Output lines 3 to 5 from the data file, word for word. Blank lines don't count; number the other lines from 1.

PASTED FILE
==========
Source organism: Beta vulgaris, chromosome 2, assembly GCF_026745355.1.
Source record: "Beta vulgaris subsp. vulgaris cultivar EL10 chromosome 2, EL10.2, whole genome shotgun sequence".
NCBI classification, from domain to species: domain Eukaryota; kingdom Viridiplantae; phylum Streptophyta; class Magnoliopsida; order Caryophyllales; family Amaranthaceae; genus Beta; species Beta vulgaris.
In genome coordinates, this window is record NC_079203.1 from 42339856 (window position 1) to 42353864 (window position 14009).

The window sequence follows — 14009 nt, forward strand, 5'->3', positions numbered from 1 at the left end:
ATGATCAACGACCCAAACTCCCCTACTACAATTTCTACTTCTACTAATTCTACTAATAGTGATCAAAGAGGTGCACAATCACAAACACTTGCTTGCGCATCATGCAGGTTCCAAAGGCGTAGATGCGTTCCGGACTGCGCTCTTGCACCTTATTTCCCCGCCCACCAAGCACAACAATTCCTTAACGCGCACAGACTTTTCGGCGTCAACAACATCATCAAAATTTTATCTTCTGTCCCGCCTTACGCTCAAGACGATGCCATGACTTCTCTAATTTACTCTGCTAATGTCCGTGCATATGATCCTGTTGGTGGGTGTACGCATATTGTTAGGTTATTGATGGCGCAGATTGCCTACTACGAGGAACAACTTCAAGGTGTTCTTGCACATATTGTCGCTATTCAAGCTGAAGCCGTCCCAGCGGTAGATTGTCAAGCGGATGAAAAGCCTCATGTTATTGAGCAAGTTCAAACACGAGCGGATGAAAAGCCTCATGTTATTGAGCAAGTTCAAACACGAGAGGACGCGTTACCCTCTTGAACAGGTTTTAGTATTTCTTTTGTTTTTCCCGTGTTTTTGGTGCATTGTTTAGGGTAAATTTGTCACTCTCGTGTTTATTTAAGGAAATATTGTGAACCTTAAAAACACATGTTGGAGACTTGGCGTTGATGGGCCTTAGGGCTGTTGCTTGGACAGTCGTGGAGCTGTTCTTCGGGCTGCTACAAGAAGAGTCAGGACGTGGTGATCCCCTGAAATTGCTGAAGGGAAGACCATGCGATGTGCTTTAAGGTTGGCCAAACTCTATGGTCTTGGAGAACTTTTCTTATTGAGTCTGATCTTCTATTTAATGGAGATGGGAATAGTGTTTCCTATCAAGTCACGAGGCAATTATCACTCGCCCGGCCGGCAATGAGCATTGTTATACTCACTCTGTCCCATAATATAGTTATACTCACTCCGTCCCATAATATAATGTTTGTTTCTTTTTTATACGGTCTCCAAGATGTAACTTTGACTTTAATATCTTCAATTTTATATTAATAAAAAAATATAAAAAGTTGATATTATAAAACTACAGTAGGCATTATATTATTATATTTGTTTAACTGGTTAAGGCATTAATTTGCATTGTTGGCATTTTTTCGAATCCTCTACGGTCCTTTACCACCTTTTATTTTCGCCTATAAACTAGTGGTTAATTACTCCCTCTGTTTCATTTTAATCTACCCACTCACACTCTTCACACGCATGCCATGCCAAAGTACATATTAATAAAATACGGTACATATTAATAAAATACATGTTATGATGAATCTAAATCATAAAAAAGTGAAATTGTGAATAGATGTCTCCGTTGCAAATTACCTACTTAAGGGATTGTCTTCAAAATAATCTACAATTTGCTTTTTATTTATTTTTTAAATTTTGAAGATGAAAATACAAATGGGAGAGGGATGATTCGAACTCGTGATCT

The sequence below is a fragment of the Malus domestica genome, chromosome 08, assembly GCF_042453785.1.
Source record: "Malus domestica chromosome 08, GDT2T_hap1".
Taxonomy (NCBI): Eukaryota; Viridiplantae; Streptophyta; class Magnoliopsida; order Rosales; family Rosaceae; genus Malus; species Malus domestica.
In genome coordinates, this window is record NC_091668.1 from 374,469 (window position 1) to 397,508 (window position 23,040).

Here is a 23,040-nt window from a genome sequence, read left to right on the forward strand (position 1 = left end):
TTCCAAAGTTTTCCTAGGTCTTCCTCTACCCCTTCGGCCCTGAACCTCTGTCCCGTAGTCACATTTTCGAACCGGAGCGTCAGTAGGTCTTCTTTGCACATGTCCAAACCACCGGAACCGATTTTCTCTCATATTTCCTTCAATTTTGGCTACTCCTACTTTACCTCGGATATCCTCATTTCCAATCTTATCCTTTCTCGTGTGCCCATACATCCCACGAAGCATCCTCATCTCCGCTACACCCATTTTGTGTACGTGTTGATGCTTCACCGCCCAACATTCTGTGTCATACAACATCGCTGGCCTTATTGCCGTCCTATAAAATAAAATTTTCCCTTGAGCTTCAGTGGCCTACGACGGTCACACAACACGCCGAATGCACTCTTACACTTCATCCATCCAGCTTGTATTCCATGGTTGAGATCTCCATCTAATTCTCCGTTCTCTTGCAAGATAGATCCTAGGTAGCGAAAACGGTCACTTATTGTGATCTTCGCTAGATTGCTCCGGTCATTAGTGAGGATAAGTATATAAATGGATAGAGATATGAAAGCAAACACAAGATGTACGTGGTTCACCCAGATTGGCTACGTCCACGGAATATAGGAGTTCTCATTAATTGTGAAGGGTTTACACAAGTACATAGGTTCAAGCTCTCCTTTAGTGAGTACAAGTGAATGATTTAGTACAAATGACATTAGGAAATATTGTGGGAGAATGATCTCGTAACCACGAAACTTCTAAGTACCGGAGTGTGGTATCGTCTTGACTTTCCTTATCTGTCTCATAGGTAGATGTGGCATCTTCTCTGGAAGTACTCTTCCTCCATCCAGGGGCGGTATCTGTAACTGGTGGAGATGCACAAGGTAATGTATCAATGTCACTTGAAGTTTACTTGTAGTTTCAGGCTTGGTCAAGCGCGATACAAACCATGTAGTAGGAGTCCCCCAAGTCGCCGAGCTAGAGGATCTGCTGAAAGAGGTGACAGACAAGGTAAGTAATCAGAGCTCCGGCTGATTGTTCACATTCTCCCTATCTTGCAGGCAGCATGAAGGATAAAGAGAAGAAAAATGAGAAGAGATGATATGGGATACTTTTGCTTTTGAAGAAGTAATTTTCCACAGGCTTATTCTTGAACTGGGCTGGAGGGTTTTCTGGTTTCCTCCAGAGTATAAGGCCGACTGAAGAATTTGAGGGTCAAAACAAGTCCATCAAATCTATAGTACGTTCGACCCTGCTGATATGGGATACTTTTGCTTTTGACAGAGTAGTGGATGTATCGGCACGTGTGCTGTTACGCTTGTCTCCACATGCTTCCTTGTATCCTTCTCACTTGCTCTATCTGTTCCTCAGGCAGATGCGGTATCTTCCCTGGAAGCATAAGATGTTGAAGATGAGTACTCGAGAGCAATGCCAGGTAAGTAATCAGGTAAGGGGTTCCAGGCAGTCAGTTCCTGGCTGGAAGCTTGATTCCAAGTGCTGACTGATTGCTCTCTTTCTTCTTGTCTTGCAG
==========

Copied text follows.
NCBI classification, from domain to species: domain Eukaryota; kingdom Viridiplantae; phylum Streptophyta; class Magnoliopsida; order Caryophyllales; family Amaranthaceae; genus Beta; species Beta vulgaris.
In genome coordinates, this window is record NC_079203.1 from 42339856 (window position 1) to 42353864 (window position 14009).

The window sequence follows — 14009 nt, forward strand, 5'->3', positions numbered from 1 at the left end: